Jared P. Rutter
Associate Professor of Biochemistry
University of Utah
15 North Medical Drive East., Room 5200J
Salt Lake City, UT 84112-5650
2004 Searle Scholar
We are interested in the reciprocal coupling of core metabolism and other cellular processes. Metabolic and nutrient status elicit substantial effects on many aspects of cellular biology, including cell growth, cell division, protein synthesis and many others. Conversely, many cellular signaling pathways exert control on important metabolic decisions. Our broad goal is to begin to understand how this crosstalk occurs in normal situations and how its impairment is involved in disease states. Specifically, we are studying the regulation and function of a protein we think is one important mediator of this crosstalk, PAS kinase.
PAS kinase regulation
PAS kinase is a serine/threonine kinase conserved from yeast to humans. In addition to a canonical kinase catalytic domain, it contains a regulatory PAS domain. We have found that the PAS domain of PAS kinase specifically interacts with and inactivates the kinase catalytic domain (Rutter, et al. 2001; Amezcua, et al. 2002). NMR-based studies, done in collaboration with Dr. Kevin Gardner at UT Southwestern, have shown that the PAS kinase PAS domain is also capable of binding specific small organic compounds (Amezcua, et al. 2002). We have evidence that such PAS-binding compounds might be able to disrupt the PAS domain-kinase domain interaction and thereby stimulate kinase activity.
A major focus of our laboratory is to identify the endogenous molecule(s) responsible for derepressing PAS kinase catalytic activity in vivo via interaction with the inhibitory PAS domain. Preliminary studies have identified an activity from fractionated bovine brain that is capable of substantially stimulating PAS kinase activity. We are currently developing methodology to purify this PAS kinase activator. These studies will feed into our ongoing collaboration with Kevin Gardner to understand the mechanistic basis for signal sensing and transduction by this versatile PAS domain.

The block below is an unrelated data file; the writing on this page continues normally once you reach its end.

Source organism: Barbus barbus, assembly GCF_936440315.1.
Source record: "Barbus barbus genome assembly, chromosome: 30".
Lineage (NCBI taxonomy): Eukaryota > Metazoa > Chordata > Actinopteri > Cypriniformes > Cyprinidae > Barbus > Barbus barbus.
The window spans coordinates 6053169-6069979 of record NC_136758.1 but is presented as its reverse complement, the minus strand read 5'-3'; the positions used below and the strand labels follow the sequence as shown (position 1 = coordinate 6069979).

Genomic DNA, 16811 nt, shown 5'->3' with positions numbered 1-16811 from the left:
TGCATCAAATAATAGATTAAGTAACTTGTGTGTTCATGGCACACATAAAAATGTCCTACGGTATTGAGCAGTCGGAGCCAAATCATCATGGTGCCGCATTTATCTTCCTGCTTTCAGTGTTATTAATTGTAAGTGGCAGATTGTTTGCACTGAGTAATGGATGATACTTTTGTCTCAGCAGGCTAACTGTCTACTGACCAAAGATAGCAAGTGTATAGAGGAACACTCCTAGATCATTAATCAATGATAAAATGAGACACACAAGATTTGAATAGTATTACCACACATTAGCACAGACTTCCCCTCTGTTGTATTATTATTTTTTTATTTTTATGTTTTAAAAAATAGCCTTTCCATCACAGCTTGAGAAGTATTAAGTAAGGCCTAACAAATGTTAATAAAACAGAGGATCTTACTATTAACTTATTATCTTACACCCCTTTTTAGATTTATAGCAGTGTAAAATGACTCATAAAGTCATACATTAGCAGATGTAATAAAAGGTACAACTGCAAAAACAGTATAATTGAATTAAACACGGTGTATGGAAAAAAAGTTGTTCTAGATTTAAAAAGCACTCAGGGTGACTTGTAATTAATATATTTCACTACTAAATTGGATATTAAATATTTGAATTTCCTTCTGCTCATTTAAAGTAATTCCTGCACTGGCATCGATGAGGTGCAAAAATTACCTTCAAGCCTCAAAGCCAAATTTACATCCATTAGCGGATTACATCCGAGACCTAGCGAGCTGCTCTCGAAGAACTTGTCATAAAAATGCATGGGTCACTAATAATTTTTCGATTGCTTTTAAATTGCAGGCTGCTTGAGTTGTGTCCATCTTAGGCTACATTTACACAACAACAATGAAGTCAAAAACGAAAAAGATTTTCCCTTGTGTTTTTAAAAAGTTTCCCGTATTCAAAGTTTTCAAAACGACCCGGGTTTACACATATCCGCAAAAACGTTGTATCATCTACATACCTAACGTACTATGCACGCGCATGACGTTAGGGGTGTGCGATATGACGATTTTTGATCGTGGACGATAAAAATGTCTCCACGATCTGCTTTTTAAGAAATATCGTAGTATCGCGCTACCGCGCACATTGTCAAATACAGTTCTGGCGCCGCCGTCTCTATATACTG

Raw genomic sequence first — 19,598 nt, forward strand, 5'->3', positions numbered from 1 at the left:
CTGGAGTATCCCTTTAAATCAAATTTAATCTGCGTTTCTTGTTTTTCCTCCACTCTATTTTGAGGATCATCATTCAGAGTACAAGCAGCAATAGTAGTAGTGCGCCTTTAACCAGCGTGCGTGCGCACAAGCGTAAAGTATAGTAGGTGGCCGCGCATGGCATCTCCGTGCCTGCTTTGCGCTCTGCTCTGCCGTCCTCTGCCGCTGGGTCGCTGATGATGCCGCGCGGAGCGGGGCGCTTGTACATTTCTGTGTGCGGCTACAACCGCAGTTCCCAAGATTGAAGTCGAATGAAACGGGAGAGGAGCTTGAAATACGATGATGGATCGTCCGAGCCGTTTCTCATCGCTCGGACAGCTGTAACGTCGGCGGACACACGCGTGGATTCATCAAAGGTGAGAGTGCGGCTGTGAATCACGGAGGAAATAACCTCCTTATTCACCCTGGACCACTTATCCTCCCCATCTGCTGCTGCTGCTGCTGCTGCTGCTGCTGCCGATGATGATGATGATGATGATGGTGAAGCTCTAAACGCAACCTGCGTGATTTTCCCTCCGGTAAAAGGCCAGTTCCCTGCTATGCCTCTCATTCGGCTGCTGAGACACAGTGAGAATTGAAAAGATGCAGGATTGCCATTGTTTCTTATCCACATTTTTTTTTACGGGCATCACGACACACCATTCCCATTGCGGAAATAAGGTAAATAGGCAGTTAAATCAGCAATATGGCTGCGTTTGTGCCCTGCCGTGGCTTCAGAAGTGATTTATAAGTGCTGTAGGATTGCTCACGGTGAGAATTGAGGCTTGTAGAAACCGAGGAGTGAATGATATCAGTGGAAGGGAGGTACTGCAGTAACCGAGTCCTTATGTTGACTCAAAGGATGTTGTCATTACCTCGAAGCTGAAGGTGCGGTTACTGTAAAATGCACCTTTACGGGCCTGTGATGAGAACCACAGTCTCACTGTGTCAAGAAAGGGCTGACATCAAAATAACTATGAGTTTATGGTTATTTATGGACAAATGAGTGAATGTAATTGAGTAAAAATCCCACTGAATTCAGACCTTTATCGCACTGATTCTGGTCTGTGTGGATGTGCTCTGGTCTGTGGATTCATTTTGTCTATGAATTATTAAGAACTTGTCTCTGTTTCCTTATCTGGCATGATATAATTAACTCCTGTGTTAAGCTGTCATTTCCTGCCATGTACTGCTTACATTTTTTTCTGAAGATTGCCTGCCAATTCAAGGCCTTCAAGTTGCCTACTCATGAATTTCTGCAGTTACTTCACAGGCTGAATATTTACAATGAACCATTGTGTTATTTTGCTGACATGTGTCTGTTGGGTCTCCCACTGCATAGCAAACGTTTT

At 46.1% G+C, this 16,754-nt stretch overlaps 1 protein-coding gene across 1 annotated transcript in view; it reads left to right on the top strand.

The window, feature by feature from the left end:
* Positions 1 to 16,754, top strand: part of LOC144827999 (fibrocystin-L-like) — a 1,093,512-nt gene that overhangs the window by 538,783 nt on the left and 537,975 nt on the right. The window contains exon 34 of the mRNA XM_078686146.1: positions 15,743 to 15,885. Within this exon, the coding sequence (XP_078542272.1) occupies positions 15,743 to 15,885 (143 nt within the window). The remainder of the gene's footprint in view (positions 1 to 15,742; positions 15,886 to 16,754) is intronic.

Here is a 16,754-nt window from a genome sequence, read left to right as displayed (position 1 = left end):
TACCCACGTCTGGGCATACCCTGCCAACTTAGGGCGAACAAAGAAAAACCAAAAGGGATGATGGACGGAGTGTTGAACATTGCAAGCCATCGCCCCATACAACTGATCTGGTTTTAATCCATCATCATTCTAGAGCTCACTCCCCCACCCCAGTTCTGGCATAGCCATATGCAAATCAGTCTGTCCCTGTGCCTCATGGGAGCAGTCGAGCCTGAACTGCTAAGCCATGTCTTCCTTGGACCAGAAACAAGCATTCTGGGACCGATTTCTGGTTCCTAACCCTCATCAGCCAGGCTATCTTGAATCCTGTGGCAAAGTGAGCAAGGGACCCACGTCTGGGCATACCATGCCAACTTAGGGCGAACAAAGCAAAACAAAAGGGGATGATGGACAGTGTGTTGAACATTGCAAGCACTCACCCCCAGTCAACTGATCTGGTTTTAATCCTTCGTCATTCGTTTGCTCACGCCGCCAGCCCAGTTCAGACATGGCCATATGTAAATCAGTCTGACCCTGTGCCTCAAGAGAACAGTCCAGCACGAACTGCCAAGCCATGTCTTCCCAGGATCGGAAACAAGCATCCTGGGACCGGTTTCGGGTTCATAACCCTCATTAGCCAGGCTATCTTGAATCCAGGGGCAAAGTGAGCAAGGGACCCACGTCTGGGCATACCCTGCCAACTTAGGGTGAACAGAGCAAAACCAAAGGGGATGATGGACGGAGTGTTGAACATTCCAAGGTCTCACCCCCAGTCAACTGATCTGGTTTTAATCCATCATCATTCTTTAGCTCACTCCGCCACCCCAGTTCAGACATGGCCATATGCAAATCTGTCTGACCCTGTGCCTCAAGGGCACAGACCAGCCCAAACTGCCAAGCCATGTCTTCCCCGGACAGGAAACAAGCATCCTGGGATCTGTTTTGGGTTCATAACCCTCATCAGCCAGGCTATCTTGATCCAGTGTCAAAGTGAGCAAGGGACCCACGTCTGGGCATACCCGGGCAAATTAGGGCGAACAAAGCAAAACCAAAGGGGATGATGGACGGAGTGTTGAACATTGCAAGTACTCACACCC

Regulation of mammalian glycogen accumulation
The second primary focus of our laboratory is to understand the role of PAS kinase in controlling glycogen synthesis in mammals. The storage of glycogen in muscle and liver is the primary means whereby the body disposes of excess blood glucose, and
impairment of this process is a major contributor to glucose intolerance, insulin resistance and diabetes. The study of factors that block glycogen deposition is important not only for understanding diabetes pathogenesis, but also for development of potential targets for anti-diabetic therapy. In collaboration with Dr. Peter Roach, we found that human PAS kinase phosphorylates mammalian glycogen synthase and potently represses its catalytic activity in vitro. Preliminary studies in cellular models of glycogen accumulation show that PAS kinase overexpression leads to a decrease in glycogen deposition. We are further characterizing this phosphorylation event biochemically. In addition, we are involved in a program to understand the role of PAS kinase in regulating glycogen deposition in vivo using genetically altered mice.
PAS kinase function in yeast
We are also continuing our earlier work on the effects of phosphorylation by PAS kinase on five interesting yeast proteins (as described in our 2002 Cell paper). These include three proteins involved in protein synthesis. We have more information on the other two, which are the enzymes that catalyze the final two steps in glycogen synthesis. Interestingly, while we have genetic evidence for both of these proteins that phosphorylation is important in controlling their activity, in neither case does it affect their activity directly. Phosphorylation must, therefore, be controlling the ability of these proteins to interact with other molecules that either properly localize or coordinate their enzymatic activity. We are using a wide array of approaches to study all aspects of these phenomena.